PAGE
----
I was also impressed with Bitdefender’s real-time protection. In my tests, it effectively prevented me from downloading any malware samples. It also offers a broad range of customization options that more tech-savvy users will appreciate.
Webroot vs. Bitdefender: Web Security
Webroot’s web security is divided into Shields. This includes a Web Threat Shield and Identity Shield (which also contains Webroot’s Phishing Shield).
The Identity Shield is meant to prevent malicious software from stealing your details, but it failed to block some keylogging and data mining tools in my tests. However, it did alert me whenever a site used my webcam — which was pretty cool. Likewise, the Phishing Shield was less successful than I hoped. In my tests, it managed to block 8 out of 10 phishing sites I visited — not a bad effort but not as good as some antiviruses.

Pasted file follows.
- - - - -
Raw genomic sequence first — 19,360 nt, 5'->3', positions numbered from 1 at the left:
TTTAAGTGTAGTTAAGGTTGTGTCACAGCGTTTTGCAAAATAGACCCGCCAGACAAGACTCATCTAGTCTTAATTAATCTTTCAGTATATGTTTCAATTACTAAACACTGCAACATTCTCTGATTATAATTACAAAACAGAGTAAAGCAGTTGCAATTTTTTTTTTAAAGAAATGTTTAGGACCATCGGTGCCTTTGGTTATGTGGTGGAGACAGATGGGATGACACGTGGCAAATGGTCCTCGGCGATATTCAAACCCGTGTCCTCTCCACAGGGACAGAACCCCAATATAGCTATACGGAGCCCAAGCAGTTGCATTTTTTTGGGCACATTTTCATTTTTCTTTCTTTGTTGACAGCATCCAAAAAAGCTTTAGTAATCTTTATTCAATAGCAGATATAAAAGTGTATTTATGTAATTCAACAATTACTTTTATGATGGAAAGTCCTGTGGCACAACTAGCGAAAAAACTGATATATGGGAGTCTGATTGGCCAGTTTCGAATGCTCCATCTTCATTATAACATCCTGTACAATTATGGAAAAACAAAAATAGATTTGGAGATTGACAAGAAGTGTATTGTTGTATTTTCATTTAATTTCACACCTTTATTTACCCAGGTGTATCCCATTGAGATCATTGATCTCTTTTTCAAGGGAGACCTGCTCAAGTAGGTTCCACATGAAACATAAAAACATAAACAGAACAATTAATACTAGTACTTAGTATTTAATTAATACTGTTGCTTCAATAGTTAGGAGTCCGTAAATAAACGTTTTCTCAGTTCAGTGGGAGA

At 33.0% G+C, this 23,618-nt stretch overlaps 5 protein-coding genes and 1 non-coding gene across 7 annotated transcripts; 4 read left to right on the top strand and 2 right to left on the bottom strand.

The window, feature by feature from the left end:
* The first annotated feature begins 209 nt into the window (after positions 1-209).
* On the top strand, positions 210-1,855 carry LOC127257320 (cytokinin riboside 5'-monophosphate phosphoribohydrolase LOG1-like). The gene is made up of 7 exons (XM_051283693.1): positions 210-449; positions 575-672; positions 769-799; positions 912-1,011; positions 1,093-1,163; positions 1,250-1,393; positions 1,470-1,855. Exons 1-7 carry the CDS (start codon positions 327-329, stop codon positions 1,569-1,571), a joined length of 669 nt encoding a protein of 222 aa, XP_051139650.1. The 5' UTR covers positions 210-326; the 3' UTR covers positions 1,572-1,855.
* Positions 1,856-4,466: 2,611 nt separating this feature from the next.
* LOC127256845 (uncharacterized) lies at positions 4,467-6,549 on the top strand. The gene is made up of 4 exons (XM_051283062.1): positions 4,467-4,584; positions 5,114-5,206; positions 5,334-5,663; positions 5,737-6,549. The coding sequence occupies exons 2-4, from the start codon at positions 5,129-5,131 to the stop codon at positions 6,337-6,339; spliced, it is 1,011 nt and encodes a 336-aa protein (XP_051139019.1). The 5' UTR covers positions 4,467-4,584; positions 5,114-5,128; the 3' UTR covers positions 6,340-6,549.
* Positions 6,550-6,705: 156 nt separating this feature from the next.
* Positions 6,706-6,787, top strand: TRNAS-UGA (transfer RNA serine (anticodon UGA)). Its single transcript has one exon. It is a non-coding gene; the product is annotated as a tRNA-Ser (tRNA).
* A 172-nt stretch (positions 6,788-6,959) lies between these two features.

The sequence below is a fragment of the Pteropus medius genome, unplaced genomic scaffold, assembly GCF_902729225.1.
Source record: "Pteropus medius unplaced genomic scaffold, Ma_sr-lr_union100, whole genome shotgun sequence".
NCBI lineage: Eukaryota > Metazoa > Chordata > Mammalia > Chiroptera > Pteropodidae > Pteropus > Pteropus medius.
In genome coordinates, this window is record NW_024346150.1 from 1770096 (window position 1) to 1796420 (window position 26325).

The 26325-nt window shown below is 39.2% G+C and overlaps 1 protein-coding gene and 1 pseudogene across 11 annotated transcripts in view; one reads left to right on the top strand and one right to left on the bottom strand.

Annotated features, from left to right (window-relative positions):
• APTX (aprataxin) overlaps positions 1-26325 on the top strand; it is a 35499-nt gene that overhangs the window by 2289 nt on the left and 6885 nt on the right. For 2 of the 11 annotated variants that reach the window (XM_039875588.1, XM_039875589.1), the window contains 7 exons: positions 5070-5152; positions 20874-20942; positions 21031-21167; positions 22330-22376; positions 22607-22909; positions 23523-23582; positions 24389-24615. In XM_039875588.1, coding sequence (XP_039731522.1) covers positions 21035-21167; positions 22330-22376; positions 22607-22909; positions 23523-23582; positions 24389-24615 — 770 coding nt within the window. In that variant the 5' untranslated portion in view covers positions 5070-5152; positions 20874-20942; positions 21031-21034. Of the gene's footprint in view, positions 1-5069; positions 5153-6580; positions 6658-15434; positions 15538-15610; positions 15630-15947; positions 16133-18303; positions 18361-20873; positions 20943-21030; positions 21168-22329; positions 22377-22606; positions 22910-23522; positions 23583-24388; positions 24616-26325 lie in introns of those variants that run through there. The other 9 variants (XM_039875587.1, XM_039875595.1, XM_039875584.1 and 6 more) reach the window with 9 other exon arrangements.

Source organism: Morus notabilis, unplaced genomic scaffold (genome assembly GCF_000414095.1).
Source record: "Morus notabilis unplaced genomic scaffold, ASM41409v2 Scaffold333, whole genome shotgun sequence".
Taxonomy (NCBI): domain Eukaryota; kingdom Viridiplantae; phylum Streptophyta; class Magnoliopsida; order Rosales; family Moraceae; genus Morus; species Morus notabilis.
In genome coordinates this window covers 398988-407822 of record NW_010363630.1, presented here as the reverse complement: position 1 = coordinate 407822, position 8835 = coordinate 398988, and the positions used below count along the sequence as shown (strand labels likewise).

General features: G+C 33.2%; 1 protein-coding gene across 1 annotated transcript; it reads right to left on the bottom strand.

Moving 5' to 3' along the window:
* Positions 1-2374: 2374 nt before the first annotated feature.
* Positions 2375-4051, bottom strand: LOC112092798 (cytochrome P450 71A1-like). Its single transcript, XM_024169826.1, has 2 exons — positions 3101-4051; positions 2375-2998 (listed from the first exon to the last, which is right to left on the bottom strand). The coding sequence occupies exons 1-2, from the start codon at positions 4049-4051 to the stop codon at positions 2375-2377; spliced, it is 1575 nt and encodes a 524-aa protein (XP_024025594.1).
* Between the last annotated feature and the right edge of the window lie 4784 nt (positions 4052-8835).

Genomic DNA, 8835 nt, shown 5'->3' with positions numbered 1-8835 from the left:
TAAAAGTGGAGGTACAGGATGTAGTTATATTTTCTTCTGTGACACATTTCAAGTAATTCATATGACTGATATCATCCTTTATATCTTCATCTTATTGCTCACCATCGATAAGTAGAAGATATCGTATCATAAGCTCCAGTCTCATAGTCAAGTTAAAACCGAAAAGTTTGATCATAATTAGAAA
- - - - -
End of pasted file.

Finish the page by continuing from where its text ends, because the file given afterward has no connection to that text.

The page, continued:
However, the Web Threat Shield successfully blocked all the exploit attacks I tested against it, including exploits targeted at Internet Explorer, Chrome, and Java.
Bitdefender performed slightly better than Webroot when it came to web security. For starters, Bitdefender detected and blocked 100% of the phishing sites I tried to access, including some that Webroot and browsers like Chrome and Firefox failed to detect. What’s more, Bitdefender’s secure web browser, Safepay, works effectively against keyloggers — it provides a virtual keyboard and prevents screen logging.
Bitdefender’s webcam security and microphone protection also worked well in my tests. The antivirus was also very effective at blocking web-based exploits.
Webroot vs. Bitdefender: Features
Webroot offers coverage for up to 5 devices and includes:
- Identity theft protection.
- LastPass subscription (password manager).
- Optimization tools.
- And more…